Eating disorders are not a choice. These disorders can affect a persons physical and mental health. In some cases, they can be life-threatening. With treatment, however, people can recover completely from eating disorders.

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Creating A Healthy Recovery Plan

Much of the healing process centers on helping an individual feel emotionally full in their own lives. Reinforcing a positive body image and working to set appropriate goals for ones body can help an individual see themselves in a positive light while combatting the feelings of self-criticism, belittlement, and shame that may be present. However, addressing this also involves approaching ones eating habits with a cognitive-behavioral approach, understanding the reason behind ones eating and working to better address feelings of anxiety, depression, or other mental health disorders that could be informing ones eating habits as a coping strategy. Working with professionals in a safe environment is crucial in taking the first step to understanding and overcoming a binge eating disorder in ones own life.

Seeking Help And Treatment For Binge Eating Disorder

In dealing with this disorder, the Binge Eating Disorder Program at Remuda Ranch suggests the following:

Evaluate your beliefs about the purpose of eating. There are two reasons to eat: nourishment and enjoyment. Food meets the bodys requirements and provides enjoyment. Both need to be present in balance. With binge eating, the potential exists for neither to be present. Often, the type of food ingested is not beneficial to the body and is not enjoyed.

Acknowledge that there may be a problem. Look closely at the behavior and ask: Am I eating for reasons other than nourishing my body or enjoyment? Then, consider what needs you are trying to meet through food.

Dont diet. Especially if overweight, individuals with binge eating may turn to dieting. This is a mistake since dieting involves restriction, which leads to feelings of deprivation, which in turn leads to bingeing.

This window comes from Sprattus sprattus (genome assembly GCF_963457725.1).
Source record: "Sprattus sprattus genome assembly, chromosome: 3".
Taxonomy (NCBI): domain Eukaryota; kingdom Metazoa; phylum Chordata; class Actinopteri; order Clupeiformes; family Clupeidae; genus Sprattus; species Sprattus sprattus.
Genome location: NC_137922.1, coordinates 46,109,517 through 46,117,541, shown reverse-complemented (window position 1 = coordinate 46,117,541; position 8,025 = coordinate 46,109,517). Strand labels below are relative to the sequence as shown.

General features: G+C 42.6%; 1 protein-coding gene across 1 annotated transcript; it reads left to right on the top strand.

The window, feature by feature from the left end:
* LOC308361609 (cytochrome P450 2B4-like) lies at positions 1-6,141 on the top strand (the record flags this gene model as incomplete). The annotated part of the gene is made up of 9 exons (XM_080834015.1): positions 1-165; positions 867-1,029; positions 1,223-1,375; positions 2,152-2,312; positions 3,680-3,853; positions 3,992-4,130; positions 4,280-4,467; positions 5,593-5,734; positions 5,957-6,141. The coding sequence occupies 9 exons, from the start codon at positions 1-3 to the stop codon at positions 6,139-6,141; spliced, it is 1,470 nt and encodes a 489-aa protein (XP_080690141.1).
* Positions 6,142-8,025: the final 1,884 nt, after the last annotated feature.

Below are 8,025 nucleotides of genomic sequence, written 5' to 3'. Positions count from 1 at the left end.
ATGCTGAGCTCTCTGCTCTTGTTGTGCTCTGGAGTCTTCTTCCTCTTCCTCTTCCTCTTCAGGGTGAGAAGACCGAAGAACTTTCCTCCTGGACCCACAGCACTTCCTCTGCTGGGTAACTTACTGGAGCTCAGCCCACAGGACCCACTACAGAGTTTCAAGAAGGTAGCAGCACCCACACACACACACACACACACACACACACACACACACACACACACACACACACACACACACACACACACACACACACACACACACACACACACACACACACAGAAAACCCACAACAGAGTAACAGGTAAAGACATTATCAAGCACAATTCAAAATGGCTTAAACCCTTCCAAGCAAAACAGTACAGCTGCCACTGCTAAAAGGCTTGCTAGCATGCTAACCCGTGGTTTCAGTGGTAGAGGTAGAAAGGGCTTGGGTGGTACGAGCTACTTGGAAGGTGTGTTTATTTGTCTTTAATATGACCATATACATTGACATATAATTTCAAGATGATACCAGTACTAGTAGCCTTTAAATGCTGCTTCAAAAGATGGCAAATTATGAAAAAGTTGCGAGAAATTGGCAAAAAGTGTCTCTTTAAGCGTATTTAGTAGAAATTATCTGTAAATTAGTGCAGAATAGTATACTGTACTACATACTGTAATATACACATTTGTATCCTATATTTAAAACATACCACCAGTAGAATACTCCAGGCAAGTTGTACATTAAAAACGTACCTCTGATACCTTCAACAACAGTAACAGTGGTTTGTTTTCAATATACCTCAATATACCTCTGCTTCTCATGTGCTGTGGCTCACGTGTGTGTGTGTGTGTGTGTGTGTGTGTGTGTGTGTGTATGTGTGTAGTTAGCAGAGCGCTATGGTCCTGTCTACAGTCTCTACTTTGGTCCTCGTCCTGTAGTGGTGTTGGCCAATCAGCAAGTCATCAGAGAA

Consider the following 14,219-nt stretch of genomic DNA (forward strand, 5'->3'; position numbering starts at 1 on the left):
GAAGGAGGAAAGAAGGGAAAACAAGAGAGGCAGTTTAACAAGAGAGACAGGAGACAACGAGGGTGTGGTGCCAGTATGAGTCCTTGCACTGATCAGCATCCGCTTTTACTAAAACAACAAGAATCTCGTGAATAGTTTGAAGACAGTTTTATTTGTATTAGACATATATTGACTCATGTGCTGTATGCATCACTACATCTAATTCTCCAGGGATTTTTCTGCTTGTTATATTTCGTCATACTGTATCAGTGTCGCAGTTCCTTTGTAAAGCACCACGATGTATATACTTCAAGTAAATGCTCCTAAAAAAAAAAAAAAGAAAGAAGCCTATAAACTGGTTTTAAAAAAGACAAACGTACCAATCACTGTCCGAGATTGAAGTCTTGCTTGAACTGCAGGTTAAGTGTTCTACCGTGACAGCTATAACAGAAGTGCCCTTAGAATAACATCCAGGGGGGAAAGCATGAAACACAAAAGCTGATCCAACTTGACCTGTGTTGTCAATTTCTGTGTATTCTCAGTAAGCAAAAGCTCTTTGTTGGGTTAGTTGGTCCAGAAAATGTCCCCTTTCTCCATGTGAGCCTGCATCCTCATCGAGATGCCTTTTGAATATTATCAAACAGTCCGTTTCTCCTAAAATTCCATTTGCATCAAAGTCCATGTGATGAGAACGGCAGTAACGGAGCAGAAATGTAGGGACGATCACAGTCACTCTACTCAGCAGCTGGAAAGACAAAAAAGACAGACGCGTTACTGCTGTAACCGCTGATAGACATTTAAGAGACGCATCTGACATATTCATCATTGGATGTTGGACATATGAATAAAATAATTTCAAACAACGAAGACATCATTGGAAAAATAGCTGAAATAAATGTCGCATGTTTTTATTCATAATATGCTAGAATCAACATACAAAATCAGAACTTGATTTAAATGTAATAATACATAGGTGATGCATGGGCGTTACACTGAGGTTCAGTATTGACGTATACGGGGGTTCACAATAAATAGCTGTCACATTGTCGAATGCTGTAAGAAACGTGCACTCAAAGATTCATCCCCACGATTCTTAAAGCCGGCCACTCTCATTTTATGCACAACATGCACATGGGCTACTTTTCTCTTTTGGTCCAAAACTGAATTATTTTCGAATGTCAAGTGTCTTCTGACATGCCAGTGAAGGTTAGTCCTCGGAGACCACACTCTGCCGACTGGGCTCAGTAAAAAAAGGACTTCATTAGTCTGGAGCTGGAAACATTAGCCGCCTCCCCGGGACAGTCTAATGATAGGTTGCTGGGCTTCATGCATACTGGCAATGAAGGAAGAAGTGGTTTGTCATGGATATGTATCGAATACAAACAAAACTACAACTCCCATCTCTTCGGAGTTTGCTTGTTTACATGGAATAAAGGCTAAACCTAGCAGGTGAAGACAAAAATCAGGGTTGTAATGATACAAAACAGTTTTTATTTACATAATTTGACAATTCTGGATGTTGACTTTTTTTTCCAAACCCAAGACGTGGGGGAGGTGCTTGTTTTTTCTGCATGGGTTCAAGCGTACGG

Instead, try to reconnect with your bodys signals of hunger and fullness. If a desire to eat is present, ask yourself: Am I really hungry?

If not, try to gain understanding about why you want to eat when not hungry. Could it be loneliness, anger, frustration, or depression?

Seek help. A therapist or counselor can help you get to the whys of your eating behavior and find new ways of dealing with the emotions that underlie the behavior. Therapists who use cognitive-behavioral therapy techniques are usually the most successful. If medical complications exist, consult a physician.

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Health Consequences Of Eating Disorders

Eating disorders such as anorexia, bulimia, and binge eating are serious, potentially life-threatening conditions that affect a persons emotional and physical health. Eating disorders are neither a fad nor a phase that a person goes through. Such a belief minimizes the seriousness of these disorders and discourages their treatment. There are serious health consequences that result from leaving these disorders go untreated,

Eating disorders are real, complex, and devastating conditions that can have serious consequences for health, productivity, and relationships. People struggling with an eating disorder need to seek professional help. The earlier a person with an eating disorder seeks treatment, the greater the likelihood of physical and emotional recovery.

Occurrence And Risk Factors

Eating Disorders

Most people with this problem are either overweight or obese, but people of normal weight can also have the disorder.

About two percent of all adults in theUnited States have binge eating disorder. About ten to fifteen percent of people who are mildly obese and who try to lose weight on their own or through commercial weight-loss programs have binge eating disorder. The disorder is even more common in people who are severely obese.

Binge eating disorder is twice as common among women as among men. The disorder is found in all ethno-cultural and racial populations. People who are obese and have binge eating disorder often became overweight at a younger age than those without the disorder. They might also lose and gain back weight more often, or be paranoid about gaining weight.

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Bed & Bariatric Surgery Or The Sleeve

Countless individuals struggle with Binge Eating Disorder throughout our nation though many suffer in silence due to the fears and stigmas that surround this painful disorder. A common physical effect that can result from BED is obesity, which can result from consuming a greater amount of food than is needed over time.